Modifying Powerlifting Programs For Martial Arts
Being physically strong is undoubtedly an advantage for martial artists as you can wear down opponents and execute explosive techniques more effectively. For example, the MMA legend, the late Kevin Randleman, was loved for his explosive suplexes during his Pride FC days, and that wasn’t simply because he was a good wrestler. There were already more accomplished wrestlers than Randleman in MMA at that point, like Randy Couture, but they weren’t executing explosive suplexes like he was because they weren’t as strong. For many explosive techniques used in martial arts, technique is half of the equation, while physical strength is the other half. At times, being strong even allows you to get away with poor technique.
Martial artists should look to modify powerlifting programs if they intend to make it part of their training. Making these modifications allows you to get the strength benefits of powerlifting while minimizing the fatigue that carries over into your martial arts program. Keep your rep volume low while keeping the intensity of your workouts moderate to high.
The main powerlifting movements like the deadlift, bench press, and squat should be a significant part of your strength training program, but you should make these exercises a part of your more extensive strength training program that involves high-velocity strength exercises that improve your explosive strength like plyometrics, box jumps, and medicine ball throws. You should also perform your powerlifting exercises as explosively as possible to increase explosive strength.
Former UFC light-heavyweight champion Jon Jones is one of the most popular martial artists who trains in a powerlifting style. He’s developed some pretty impressive strength for his lanky frame, with a 270kg deadlift, 230kg squat, and a 155kg bench press. You can see his strength on display during his fights as you rarely see him struggle with his opponents’ physical strength inside the cage. He’s typically the physically stronger fighter during his fights.
How Powerlifting Movements Translate Into Martial Arts
Squats, deadlifts, and bench presses are the three most effective powerlifting movements for martial arts.
The deadlift is one of the most fundamental strength exercises. It’s arguably the best exercise for increasing your overall strength. The exercise primarily targets muscles like your lower back, hamstrings, and glutes, muscles that are often ignored during strength training workouts. It secondarily targets muscles all over your body, giving you a thorough workout.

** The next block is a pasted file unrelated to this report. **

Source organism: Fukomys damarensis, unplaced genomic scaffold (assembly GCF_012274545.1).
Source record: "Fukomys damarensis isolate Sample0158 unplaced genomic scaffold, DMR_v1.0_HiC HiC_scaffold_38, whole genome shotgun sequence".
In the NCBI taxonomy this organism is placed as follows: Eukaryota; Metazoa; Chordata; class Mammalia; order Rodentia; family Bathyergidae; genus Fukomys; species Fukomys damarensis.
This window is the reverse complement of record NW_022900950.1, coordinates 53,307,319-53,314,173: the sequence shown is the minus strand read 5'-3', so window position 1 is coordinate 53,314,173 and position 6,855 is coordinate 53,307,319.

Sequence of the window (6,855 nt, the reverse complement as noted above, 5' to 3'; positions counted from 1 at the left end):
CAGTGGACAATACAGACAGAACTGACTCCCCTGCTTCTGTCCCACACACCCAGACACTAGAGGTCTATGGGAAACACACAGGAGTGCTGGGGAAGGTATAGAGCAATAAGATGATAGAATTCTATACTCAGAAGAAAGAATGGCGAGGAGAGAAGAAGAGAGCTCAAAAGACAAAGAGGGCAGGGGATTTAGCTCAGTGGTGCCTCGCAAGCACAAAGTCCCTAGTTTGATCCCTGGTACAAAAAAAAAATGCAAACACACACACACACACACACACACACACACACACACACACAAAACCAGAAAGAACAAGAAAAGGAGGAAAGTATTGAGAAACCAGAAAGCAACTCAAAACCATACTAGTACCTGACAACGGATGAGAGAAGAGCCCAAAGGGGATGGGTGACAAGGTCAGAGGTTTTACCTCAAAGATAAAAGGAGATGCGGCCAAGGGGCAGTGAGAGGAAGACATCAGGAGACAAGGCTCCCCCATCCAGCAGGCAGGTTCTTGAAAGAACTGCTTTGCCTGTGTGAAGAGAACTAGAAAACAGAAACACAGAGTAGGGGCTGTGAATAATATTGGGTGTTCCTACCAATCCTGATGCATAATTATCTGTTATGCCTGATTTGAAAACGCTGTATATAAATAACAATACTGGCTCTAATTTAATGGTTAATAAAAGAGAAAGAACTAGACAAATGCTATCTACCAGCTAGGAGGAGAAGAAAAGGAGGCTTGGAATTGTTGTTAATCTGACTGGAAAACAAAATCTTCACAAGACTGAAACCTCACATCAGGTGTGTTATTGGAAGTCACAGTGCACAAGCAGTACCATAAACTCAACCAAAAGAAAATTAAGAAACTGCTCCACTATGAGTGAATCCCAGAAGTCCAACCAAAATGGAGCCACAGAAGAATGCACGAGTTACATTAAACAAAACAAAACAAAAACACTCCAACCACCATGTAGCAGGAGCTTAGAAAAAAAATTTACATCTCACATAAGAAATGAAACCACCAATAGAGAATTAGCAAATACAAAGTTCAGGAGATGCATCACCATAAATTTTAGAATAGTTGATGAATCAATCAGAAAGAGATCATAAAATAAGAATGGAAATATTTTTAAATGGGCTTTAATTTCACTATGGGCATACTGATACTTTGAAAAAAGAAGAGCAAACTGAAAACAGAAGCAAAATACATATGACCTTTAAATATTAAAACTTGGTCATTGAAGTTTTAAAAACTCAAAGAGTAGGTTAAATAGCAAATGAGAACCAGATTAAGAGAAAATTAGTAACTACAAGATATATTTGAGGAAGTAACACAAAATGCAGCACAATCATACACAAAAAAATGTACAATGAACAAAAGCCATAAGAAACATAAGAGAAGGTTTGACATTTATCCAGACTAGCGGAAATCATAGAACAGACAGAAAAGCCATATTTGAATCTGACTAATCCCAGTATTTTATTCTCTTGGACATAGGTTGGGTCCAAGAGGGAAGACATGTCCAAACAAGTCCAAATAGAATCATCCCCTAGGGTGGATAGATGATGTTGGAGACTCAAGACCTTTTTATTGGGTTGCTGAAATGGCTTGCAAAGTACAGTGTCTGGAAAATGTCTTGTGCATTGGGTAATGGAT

The deadlift takes more out of you than the bench press or squats since it forces most of the muscles in your body to work together.
Loading your hamstrings and hips before your reps are the key to getting the most out of deadlifts. Some of the deadlift variations you should incorporate into your training routine include:
- Romanian deadlift
- Sumo deadlift
- Single-leg Romanian deadlift
- Trap bar deadlift
- Staggered stance trap bar deadlift
Some of the benefits deadlifts provide martial artists include:
- Increases your mid-thigh pull, a benchmark used to measure the strength of mixed martial artists in organizations like the Ultimate Fighting Championship. In order words, the more weight you can deadlift, the higher your overall functional strength.
- Trains your grip. Deadlifts require you to pull heavy weights with your hands, increasing your grip strength. Observe seasoned dead-lifters training, and you’ll notice they typically don’t need wrist straps to help them hold the weight. In contrast, people new to the movement typically need straps to handle significantly lighter weights. Grip strength is everything in martial arts like Brazilian Jiu-Jitsu, Judo, Wrestling, and mixed martial arts.
Squats are an excellent exercise for martial artists and athletes in general since there are many variations that allow you to target muscles in your legs from different planes and angles. For example, deep squats are great for increasing strength in your legs, while half squats hit your leg muscles from different angles and cause less fatigue.